Hypnosis, Affirmation, Meditation: What’s the Difference?

As a hypnotherapist, one question that I am asked very frequently by my clients is:
“what’s the difference between hypnosis, affirmation and meditation?”
In this article I attempt to clarify the difference between these three practices that
share similarities, and major differences.

First of all, we need to understand that all human beings are always suggestible to some extent. Sometimes, we are more guarded and our suggestibility level is low, some other times our suggestibility is high, for instance, when we are seeking the advice of an expert, authority or similar. For example, if we go to the doctor and we
are not medically trained ourselves, we are much more open to the suggestions of the doctor and trust his advice. We are also more susceptible to messages that are repeated over and over again such as television, commercials, propaganda and similar things that can cause us to eventually think, feel and behave in certain ways.

What is suggestibility? It is the ability of all human beings to be influenced, to accept suggestions to the degree that it changes the way we think, feel, and behave. So, hypnosis is a trance state that brings about a heightened state of suggestibility. When we go see a hypnotist, he/she is guiding us into a heightened state of suggestibility to give us suggestions, taking us through hypnotic techniques such as parts work, age regression, metaphors or others that help us receive suggestions for the positive changes that we want to make in ourselves about how we think, feel and behave. Trance is the act of focusing the attention on one thing at the exclusion of everything else. Hypnosis requires trance to bring about the heightened state of suggestibility to impact the way we want to change.

Affirmations instead, work at the normal level of suggestibility that people naturally
have. To receive or give ourselves affirmations we don’t have to be in a state of trance. As an example, in a natural state of suggestibility people are influenced by commercials and professionals in their field, people we can trust as when we see in a commercial, sports figure, or another authority figure, a known doctor who suggests we try a certain product.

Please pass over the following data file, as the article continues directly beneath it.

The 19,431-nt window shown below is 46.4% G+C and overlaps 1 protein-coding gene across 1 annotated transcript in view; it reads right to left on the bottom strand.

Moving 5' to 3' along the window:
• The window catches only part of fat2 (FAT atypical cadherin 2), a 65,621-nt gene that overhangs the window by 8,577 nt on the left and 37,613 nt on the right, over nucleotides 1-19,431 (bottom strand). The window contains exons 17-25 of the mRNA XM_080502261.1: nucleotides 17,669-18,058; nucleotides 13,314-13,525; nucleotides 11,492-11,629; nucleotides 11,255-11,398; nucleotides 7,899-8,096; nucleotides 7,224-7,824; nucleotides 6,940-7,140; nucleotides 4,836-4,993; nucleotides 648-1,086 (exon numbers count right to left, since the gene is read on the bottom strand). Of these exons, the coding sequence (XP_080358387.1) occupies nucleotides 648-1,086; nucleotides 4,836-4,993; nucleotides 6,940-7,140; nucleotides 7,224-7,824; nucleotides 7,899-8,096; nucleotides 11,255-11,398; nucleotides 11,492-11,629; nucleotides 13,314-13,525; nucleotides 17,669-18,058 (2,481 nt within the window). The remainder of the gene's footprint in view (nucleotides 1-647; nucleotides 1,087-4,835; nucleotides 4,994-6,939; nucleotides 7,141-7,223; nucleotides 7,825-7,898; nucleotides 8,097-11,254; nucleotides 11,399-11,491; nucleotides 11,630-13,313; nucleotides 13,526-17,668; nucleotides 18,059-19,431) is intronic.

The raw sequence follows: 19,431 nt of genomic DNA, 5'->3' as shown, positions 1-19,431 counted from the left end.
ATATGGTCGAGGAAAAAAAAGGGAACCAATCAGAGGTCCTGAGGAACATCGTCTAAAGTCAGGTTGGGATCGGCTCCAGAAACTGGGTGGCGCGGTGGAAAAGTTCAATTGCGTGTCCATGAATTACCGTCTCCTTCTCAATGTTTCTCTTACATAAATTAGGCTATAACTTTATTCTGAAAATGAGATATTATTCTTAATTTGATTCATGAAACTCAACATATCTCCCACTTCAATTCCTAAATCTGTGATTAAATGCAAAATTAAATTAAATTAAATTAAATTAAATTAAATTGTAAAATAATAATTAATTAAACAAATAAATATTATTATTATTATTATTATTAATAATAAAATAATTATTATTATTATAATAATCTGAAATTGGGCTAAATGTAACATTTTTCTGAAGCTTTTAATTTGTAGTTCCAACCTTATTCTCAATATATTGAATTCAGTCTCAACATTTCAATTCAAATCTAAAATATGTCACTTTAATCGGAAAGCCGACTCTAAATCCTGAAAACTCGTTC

When we think about affirmations, what we are doing is that we use specifically crafted positive suggestions for how we want to think, feel and behave; I can say to myself: “when I speak in public I am calm, relaxed and competent” and I am repeating this over and over again to let the positive beliefs sink in and affect the way I want to think, feel and behave.

How is meditation different from hypnosis and affirmation then?
Meditation is not done with the intent of increasing the individual suggestibility. Meditation has been practiced for thousands of years and it was originally meant to help deepen
understanding of the sacred and mystical forces of life. These days, meditation is commonly used for relaxation and stress reduction. Meditation can produce a deep state of relaxation and a tranquil mind. During meditation, we focus our attention and eliminate the stream of jumbled thoughts that may be crowding our mind and causing stress. While we are meditating we are ‘entranced’, meaning that we are focusing our attention on one thing as breathing or “OM” or something else but not with the intent of becoming more suggestible.

Hypnosis, meditation, affirmations don’t promise to solve all our problems, and there’s no guarantee of everlasting happiness. Life, with all its challenges and uncertainty, will still happen. What these practices can do is change how you choose to relate to, react to, and view yourself and the circumstances happening around you.

Written by:
Laura Spalvieri
Hypnotherapist, Counsellor, Psychotherapist & Transactional Analyst

SACAC Counselling

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